There are two traits that all humans share: we’re wired to look for patterns and we love stories. When we see separate pieces of information, we have a tendency to connect them and identify the hero, the antagonist and the underlying plot.

What does this have to do with your firm’s marketing? Virtually everything. If your messaging isn’t intentional, people will fill in the gaps and come up with their own stories—whether they’re right or not. To ensure that your intended message is getting across, you have to create a clear and intriguing story about your firm.

The power of storytelling was a big topic of conversation at this year’s PRSA Western District Conference. At one session we attended, the speakers shared their tried-and-true storytelling tips, which we’ve summarized here. Next time you need to communicate a message, try using one of these models to “story-fy” it and capture your audience’s imagination.

The Problem-Solving Model

Business is about solutions, so we usually avoid talking about problems. Lawyers especially want to be the solution to all of their clients’ challenges, so they tend to focus only on positive outcomes and million-dollar verdicts. While focusing on the positive is done with good intentions, it doesn’t make for a very compelling story.

A tale with no conflict feels incomplete and isn’t memorable. Instead, a strong story has three elements: the setup, the problem and the solution. Lawyers are natural problem-solvers, so apply those instincts when telling your firm’s story. Don’t be afraid to talk about the challenges; this gives you a natural entry point to talk about how you overcame them—making you the heroic protagonist of your story.

The ABT Model

When communicating, most people use “and, and, and,” simply adding more pieces of information. This isn’t really storytelling, however; it’s just listing things with no conclusion or challenge overcome. Instead, try using another powerful way to tell stories with the ABT model:  “and, but, therefore,” which naturally turns information into a story by creating and solving a problem.

To use the ABT model, start with “and”: make a declarative, universally true or relatable statement, and use “and” to emphasize the importance of the statement. Then add “but”: discuss a conflict that challenges the first statement. Finally, end with “therefore”: resolve the problem you just created. An ABT should be short and concise—no more than 50 words—but packs a powerful punch.

The 4Ws & A

You’ve probably heard of the 5 Ws (when, where, who, what, why), but do you know the 4 Ws and A of storytelling? Dating back to the first days of human communication, stories have included these five primal elements: when, where, who, what and the “aha!” moment.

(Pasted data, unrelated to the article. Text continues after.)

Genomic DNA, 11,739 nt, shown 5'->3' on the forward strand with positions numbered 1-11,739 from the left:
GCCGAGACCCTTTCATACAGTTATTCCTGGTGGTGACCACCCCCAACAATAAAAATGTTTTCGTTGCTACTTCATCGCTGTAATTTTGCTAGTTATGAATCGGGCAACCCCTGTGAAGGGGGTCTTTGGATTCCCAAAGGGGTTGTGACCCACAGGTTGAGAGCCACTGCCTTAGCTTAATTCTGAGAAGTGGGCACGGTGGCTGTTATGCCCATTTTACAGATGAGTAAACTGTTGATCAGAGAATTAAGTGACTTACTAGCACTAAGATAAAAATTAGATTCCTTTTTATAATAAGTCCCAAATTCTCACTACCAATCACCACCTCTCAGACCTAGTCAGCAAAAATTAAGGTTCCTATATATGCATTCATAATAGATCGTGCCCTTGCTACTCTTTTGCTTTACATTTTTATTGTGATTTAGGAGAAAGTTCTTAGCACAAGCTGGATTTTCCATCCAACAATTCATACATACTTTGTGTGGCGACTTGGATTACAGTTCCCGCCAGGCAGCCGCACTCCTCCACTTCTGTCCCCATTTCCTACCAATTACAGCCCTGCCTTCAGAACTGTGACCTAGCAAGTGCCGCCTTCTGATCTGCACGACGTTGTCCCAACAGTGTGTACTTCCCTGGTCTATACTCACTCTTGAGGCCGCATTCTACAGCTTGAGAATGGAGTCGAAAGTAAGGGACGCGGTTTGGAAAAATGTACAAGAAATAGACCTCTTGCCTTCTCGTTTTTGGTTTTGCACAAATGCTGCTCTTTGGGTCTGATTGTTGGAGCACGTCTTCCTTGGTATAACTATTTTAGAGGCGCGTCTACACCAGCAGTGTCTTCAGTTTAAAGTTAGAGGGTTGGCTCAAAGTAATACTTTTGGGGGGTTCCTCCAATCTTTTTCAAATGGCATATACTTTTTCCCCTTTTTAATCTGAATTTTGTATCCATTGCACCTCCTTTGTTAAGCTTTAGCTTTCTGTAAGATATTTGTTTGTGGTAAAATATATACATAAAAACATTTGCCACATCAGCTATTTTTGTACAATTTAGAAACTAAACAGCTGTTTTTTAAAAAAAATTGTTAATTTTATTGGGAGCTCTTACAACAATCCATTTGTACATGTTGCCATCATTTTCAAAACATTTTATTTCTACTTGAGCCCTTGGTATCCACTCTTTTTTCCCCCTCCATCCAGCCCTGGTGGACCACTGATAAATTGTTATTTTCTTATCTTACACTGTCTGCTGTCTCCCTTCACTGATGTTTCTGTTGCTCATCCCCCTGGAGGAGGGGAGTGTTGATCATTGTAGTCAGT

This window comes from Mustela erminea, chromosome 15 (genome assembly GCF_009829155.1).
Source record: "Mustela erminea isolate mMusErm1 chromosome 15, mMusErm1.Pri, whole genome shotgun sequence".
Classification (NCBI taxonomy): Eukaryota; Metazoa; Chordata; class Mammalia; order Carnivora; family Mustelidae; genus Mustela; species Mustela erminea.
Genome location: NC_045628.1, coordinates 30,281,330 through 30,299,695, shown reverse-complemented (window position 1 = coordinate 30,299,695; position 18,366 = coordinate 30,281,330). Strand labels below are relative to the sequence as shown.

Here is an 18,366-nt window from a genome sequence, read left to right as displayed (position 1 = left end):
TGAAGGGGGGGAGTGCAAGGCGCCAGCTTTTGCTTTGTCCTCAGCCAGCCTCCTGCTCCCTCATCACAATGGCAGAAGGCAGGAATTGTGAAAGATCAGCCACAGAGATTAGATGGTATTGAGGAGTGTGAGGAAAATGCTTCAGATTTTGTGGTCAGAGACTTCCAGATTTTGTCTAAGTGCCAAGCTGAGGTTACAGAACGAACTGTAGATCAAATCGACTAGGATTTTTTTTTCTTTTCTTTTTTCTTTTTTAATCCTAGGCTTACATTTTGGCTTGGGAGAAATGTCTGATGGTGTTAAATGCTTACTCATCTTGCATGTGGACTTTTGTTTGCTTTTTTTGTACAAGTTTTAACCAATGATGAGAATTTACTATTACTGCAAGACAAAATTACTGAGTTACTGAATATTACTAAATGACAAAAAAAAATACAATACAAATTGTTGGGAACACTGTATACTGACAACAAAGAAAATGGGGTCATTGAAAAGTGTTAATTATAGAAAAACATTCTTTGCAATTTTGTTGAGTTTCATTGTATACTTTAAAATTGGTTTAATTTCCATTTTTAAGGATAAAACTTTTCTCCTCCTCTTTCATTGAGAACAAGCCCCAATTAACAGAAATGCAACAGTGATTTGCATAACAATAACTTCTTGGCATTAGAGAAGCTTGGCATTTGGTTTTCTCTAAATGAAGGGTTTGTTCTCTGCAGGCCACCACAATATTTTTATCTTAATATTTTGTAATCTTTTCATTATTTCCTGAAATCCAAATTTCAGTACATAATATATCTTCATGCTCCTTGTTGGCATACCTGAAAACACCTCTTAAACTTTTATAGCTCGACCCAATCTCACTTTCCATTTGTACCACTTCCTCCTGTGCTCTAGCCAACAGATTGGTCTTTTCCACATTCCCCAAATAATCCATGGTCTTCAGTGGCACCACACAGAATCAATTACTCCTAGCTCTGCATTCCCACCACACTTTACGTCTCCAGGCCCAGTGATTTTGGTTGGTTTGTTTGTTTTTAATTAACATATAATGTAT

• When: Begin each story with a time stamp. Giving the audience a time frame helps them understand what comes next.
  • Where: Your story needs a location, too. Once a time and place are established, it signals to the audience that a story is about to begin.
  • Who: Stories need characters. It’s a good idea to tailor your characters to the audience—the more relatable the protagonist is, the more engaging the story.
  • What: What does your main character do in this time and place? What is the conflict? How is it resolved?
  • Aha: A universal truth or lesson that is revealed through conflict and resolution. This is what makes it a true story and not just a retelling of facts.

When telling your firm’s story, be sure to ground it in a specific time and place. And don’t forget to include the “aha!” moment that sparked the successful ending.

The 10-Step Story Cycle (or Hero’s Journey)

Everyone is the hero of their own life story. For this reason, any event can be turned into a 10-step “hero’s journey”:

  1. Backstory: A brief history of where the main character has been and where they’re going.
  2. Hero: The protagonist of the story. Who are they? What are their values?
  3. Stakes: What happens if the hero fails on their journey?
  4. Disruption: Something must happen that challenges the hero. This can be an external or internal disruption.
  5. Antagonists: People or obstacles that challenge the hero. They can be external or internal, too.
  6. Mentor: A wise counselor who guides the hero through the disruption.
  7. Journey: What happens along the way?
  8. Victory: After all the challenges, the hero achieves their goal and reaches the end of the journey.
  9. Moral: The takeaway that can be concluded from the story.
  10. Ritual: The story begins again.

One thing to note if you’re using this storytelling model: your firm is not the hero. Your client is the hero. You and your firm are the mentors, helping the hero-client overcome their obstacles and reach the end of their journey.

This is also a great way to understand your client’s mindset and the obstacles they face. If you’re getting to know a new client, try filling out this cycle to learn how you can better help them face their disruptions and antagonists.